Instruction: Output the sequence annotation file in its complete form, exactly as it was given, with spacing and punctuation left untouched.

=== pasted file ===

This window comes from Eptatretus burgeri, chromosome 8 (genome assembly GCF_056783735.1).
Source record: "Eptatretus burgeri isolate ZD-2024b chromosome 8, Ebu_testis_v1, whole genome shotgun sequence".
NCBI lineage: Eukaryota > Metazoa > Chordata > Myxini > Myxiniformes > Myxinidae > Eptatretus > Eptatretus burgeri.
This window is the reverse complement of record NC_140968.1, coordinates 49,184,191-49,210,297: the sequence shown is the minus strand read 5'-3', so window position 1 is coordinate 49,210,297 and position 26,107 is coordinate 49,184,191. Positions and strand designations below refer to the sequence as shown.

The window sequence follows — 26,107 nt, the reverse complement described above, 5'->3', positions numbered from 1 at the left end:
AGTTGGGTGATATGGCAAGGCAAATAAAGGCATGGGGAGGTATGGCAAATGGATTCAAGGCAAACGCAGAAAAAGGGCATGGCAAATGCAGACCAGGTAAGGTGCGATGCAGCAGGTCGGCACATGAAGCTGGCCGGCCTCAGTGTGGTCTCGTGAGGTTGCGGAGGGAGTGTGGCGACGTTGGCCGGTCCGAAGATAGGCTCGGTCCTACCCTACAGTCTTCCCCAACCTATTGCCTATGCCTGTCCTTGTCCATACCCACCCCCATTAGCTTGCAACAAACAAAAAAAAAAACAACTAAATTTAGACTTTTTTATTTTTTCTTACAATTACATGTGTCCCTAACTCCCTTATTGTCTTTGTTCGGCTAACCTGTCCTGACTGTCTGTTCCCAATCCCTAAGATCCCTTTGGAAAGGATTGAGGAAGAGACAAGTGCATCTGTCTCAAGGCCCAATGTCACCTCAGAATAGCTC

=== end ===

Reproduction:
This window comes from Eptatretus burgeri, chromosome 8 (genome assembly GCF_056783735.1).
Source record: "Eptatretus burgeri isolate ZD-2024b chromosome 8, Ebu_testis_v1, whole genome shotgun sequence".
NCBI lineage: Eukaryota > Metazoa > Chordata > Myxini > Myxiniformes > Myxinidae > Eptatretus > Eptatretus burgeri.
This window is the reverse complement of record NC_140968.1, coordinates 49,184,191-49,210,297: the sequence shown is the minus strand read 5'-3', so window position 1 is coordinate 49,210,297 and position 26,107 is coordinate 49,184,191. Positions and strand designations below refer to the sequence as shown.

The window sequence follows — 26,107 nt, the reverse complement described above, 5'->3', positions numbered from 1 at the left end:
AGTTGGGTGATATGGCAAGGCAAATAAAGGCATGGGGAGGTATGGCAAATGGATTCAAGGCAAACGCAGAAAAAGGGCATGGCAAATGCAGACCAGGTAAGGTGCGATGCAGCAGGTCGGCACATGAAGCTGGCCGGCCTCAGTGTGGTCTCGTGAGGTTGCGGAGGGAGTGTGGCGACGTTGGCCGGTCCGAAGATAGGCTCGGTCCTACCCTACAGTCTTCCCCAACCTATTGCCTATGCCTGTCCTTGTCCATACCCACCCCCATTAGCTTGCAACAAACAAAAAAAAAAACAACTAAATTTAGACTTTTTTATTTTTTCTTACAATTACATGTGTCCCTAACTCCCTTATTGTCTTTGTTCGGCTAACCTGTCCTGACTGTCTGTTCCCAATCCCTAAGATCCCTTTGGAAAGGATTGAGGAAGAGACAAGTGCATCTGTCTCAAGGCCCAATGTCACCTCAGAATAGCTC